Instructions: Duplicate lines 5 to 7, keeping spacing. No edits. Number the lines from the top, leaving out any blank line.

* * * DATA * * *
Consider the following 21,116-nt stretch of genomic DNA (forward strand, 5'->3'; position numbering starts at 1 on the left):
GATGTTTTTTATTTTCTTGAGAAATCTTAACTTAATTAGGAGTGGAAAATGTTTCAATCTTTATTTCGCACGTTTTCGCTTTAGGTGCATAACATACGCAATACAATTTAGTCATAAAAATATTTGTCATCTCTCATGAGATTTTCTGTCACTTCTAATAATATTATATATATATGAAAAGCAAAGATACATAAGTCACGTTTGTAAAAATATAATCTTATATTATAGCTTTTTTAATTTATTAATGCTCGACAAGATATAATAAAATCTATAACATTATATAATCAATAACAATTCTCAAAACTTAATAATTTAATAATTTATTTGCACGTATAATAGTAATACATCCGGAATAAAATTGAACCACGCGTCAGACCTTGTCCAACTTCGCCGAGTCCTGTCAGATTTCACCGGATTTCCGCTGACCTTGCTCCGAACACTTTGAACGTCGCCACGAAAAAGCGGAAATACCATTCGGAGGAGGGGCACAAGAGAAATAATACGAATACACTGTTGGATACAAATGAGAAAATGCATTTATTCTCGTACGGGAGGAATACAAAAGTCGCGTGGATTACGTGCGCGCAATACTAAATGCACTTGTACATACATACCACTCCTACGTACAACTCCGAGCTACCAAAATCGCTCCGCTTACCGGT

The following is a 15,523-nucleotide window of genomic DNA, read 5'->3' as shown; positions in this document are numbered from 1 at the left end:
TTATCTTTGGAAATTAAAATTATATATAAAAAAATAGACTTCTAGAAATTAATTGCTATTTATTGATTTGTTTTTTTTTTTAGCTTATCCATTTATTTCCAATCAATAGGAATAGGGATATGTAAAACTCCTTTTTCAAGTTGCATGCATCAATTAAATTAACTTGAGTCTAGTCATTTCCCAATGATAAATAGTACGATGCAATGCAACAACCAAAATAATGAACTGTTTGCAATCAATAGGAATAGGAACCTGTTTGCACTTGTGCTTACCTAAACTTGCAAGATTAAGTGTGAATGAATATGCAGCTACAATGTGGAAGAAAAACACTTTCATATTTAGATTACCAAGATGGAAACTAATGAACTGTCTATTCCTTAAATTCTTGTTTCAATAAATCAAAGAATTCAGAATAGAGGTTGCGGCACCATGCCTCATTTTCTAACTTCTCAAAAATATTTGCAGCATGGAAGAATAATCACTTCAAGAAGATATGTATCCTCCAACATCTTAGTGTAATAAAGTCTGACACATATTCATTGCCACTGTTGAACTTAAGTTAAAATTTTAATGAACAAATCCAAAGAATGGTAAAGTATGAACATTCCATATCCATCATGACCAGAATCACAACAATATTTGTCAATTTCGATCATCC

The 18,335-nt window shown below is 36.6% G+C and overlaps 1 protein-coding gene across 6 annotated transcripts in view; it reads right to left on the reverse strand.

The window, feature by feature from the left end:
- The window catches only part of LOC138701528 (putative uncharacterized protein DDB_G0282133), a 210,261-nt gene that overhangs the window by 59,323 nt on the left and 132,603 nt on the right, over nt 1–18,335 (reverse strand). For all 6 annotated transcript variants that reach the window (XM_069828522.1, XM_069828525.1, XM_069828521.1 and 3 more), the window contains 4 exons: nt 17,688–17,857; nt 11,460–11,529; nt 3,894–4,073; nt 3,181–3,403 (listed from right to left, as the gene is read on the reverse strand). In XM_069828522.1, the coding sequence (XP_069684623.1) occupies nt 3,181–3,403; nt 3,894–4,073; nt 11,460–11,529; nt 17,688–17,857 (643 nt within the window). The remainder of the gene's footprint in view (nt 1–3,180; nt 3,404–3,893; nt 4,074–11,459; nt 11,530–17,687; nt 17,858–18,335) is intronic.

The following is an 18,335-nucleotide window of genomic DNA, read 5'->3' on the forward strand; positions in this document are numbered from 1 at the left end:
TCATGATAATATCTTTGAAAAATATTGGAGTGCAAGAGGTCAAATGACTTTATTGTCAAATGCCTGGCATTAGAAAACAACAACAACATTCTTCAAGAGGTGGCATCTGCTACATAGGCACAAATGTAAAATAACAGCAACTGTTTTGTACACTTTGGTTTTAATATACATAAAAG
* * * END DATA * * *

The 18,335-nt window shown below is 36.6% G+C and overlaps 1 protein-coding gene across 6 annotated transcripts in view; it reads right to left on the reverse strand.

The window, feature by feature from the left end:
- The window catches only part of LOC138701528 (putative uncharacterized protein DDB_G0282133), a 210,261-nt gene that overhangs the window by 59,323 nt on the left and 132,603 nt on the right, over nt 1–18,335 (reverse strand). For all 6 annotated transcript variants that reach the window (XM_069828522.1, XM_069828525.1, XM_069828521.1 and 3 more), the window contains 4 exons: nt 17,688–17,857; nt 11,460–11,529; nt 3,894–4,073; nt 3,181–3,403 (listed from right to left, as the gene is read on the reverse strand). In XM_069828522.1, the coding sequence (XP_069684623.1) occupies nt 3,181–3,403; nt 3,894–4,073; nt 11,460–11,529; nt 17,688–17,857 (643 nt within the window). The remainder of the gene's footprint in view (nt 1–3,180; nt 3,404–3,893; nt 4,074–11,459; nt 11,530–17,687; nt 17,858–18,335) is intronic.